Most patents point out issues and problems that they are intended to solve, as does this distance based search results patent. It tells us when an organic geographic-based search doesn’t work as well as it should in a couple of ways. The first of those is stated this way:

Some local results, however, may have very high scores independent of the local scoring boost. This score, which is referred to as a “location independent score,” may be high due to the document being of interest to people outside of a region that includes the location of the local result. For example, a restaurant may have a very unique name, and may also be a famous restaurant nationwide. Accordingly, although the restaurant has local significance, it may still be of very great interest to users nationwide. Thus, a search algorithm that takes into account search traffic and query log data may rank a document for the restaurant (e.g., a web page) very high.

This is likely why I see results from Disneyland on a search for coffee houses. The patent provides a second example of when sites might have a very high “location independent score,” by providing a scenario that possibly happens somewhat frequently:

By way of another example, a power company named after Thomas Edison may have very heavy local traffic in a large state. Thus, the search algorithm that takes into account search traffic and query log data will also rank a document for the power company very high due to the sheer volume of traffic to the webpage by its many customers. However, the power company webpage may be of very little interest to a user several states away. For example, a user may desire to learn about Thomas Edison and not the power company that bears his name. However, due to the large volume of traffic to the power company web page, that web page may be ranked higher than a webpage about the man, the latter of which is more likely to be of interest to a user that inputs the query “Edison.”

Location Significance to Geographic Location of User Device

So, this patent aims at addressing results that appear because of high location independent scores, and how distance based search results might be demoted based upon whether a document involved is one that might have local significance to a location of a user device and the location specified in the local document is beyond a certain distance.

The patent tells us a demotion may be based upon:

1) A maximum distance between the searcher’s user device and the local document.

2) If the user’s search device and the first local document are in regions separated by a political boundary, such as a state line.

3) If the search query does not include a location phrase that explicitly specifies a geographic location, and the data specifying a search query can include a local intent measure that is a measure of local intent for the search query.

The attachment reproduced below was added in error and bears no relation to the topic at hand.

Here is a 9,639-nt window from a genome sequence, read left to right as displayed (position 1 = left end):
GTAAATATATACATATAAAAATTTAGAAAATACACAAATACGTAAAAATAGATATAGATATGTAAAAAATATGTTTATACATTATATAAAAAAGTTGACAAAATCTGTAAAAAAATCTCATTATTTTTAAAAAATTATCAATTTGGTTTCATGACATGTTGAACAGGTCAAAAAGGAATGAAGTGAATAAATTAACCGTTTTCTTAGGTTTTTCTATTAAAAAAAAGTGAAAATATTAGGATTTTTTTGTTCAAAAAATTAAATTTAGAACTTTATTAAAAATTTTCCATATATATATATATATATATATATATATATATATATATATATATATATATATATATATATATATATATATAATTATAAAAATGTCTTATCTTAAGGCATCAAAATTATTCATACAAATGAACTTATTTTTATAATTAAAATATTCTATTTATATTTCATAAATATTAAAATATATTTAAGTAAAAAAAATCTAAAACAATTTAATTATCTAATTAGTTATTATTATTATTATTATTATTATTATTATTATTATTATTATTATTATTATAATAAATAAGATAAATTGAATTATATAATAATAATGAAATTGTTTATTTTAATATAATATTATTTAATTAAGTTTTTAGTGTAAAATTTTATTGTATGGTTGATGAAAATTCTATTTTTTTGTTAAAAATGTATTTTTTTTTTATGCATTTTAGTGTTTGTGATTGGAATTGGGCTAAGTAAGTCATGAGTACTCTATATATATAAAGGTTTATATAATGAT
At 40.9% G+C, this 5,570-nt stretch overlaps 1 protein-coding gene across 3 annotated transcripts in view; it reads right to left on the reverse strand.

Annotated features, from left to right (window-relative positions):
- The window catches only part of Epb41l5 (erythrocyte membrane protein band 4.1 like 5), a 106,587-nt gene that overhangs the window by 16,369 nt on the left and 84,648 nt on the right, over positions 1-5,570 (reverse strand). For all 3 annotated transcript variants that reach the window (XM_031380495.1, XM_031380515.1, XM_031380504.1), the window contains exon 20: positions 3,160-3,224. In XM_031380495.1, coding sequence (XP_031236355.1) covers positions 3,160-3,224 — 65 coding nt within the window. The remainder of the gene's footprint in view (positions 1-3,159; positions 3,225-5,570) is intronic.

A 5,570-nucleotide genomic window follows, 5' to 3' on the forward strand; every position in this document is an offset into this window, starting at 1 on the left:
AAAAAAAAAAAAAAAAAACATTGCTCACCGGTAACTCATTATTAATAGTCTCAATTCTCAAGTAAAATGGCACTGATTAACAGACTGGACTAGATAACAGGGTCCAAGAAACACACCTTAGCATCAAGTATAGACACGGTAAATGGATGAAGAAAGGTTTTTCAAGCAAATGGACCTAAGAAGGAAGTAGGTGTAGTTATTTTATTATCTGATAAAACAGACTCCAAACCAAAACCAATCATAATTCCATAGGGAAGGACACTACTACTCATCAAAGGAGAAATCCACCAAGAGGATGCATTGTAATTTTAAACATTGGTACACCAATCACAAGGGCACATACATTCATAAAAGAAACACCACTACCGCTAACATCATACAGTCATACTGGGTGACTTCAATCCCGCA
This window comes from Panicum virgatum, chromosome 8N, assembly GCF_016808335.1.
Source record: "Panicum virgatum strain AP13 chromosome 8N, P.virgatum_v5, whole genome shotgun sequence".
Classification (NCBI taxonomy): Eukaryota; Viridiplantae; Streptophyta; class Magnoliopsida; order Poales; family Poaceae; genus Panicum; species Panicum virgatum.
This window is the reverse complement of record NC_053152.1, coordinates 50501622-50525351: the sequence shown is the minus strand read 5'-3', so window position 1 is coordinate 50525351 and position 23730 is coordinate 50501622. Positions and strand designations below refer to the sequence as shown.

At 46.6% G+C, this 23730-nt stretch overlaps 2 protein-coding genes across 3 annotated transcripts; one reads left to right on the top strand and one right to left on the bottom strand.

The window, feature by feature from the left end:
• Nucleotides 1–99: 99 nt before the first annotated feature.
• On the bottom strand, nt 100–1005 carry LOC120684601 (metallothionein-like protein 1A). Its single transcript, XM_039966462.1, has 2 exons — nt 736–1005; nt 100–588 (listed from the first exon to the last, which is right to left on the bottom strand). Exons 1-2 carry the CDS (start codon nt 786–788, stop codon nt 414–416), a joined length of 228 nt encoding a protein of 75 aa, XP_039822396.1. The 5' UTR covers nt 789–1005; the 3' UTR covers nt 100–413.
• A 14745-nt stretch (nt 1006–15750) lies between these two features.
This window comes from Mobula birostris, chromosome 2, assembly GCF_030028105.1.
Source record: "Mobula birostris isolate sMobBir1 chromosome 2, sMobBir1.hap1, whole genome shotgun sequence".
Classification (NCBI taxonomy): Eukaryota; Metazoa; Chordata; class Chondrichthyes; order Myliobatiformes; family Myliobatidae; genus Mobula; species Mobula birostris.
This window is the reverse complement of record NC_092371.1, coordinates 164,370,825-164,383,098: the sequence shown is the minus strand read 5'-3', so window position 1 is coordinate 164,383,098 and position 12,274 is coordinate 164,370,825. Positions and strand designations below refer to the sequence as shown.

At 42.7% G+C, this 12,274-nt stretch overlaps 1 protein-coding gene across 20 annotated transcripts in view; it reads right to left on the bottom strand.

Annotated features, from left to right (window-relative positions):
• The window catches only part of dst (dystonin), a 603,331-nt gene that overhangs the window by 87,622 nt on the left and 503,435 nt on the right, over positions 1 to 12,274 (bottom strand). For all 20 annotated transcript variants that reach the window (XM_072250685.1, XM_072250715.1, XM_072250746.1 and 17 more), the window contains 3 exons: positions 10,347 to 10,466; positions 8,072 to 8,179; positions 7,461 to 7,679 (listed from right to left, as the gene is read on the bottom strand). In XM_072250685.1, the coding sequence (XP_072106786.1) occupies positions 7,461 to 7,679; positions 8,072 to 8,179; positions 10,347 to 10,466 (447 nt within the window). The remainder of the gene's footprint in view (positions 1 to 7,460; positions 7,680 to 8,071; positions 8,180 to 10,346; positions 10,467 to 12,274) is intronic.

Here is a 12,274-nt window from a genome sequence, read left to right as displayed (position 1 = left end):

This distance based search results patent raises some additional issues and is worth reading through if you are concerned about how Google might demote some potential locally significant search documents from showing in search results.

Distance based search ranking demotion
Inventors: Neha Arora
Assignee: Google LLC
US Patent: 10,031,951
Granted: July 24, 2018
Filed: January 7, 2016

Abstract

Methods, systems, and apparatus, including computer programs encoded on a computer storage medium, for processing local search results. In one aspect, a method determines a first local document in a set of local documents for search results is eligible for a demotion operation. The determination is based at least in part on a proximity measure based on the location of the user device and a location specified for the first local document. In response to the determination, for each other local documents in the set of local documents, a proximity measure location of the user device and the location specified for the other local document is determined. The first local document is demoted in its ranking when at least one of the proximity measures indicates a respective other local document has a specified location that is within a threshold distance of the location of the user device.

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2 Comments

  1. Consulenza

    August 23rd, 2018 at 3:20 pm

    Bill, thank you for writing about this, it’s a very interesting subject! Local search just keeps getting more and more interesting. When reading about demoting for “political boundaries”, a question came to my mind: what about things like state, county, and city limits. Does Google value them in the same way to this matter?

    Reply

    • Bill Slawski

      August 23rd, 2018 at 4:16 pm

      Hi Consulenza,

      Yes, it appears that Google does limit what they show in search results when things like State lines are between a searcher and a business. I lived in Delaware for many years, and was around 4 miles away from a Maryland town of the same size as the one I was from in Delaware. I remembered seeing many more results from towns and cities further away in Delaware than from the much nearer town in Maryland (which would have been a much closer drive.) Many of the local searches I perform now on the West Coast seem to favor businesses in San Diego County and show much fewer results in Orange County. That seems to be what I experience with newspapers and TV News as well. It’s interesting looking at the locations of search results to see how far away local entities are in search results for different types of businesses, too.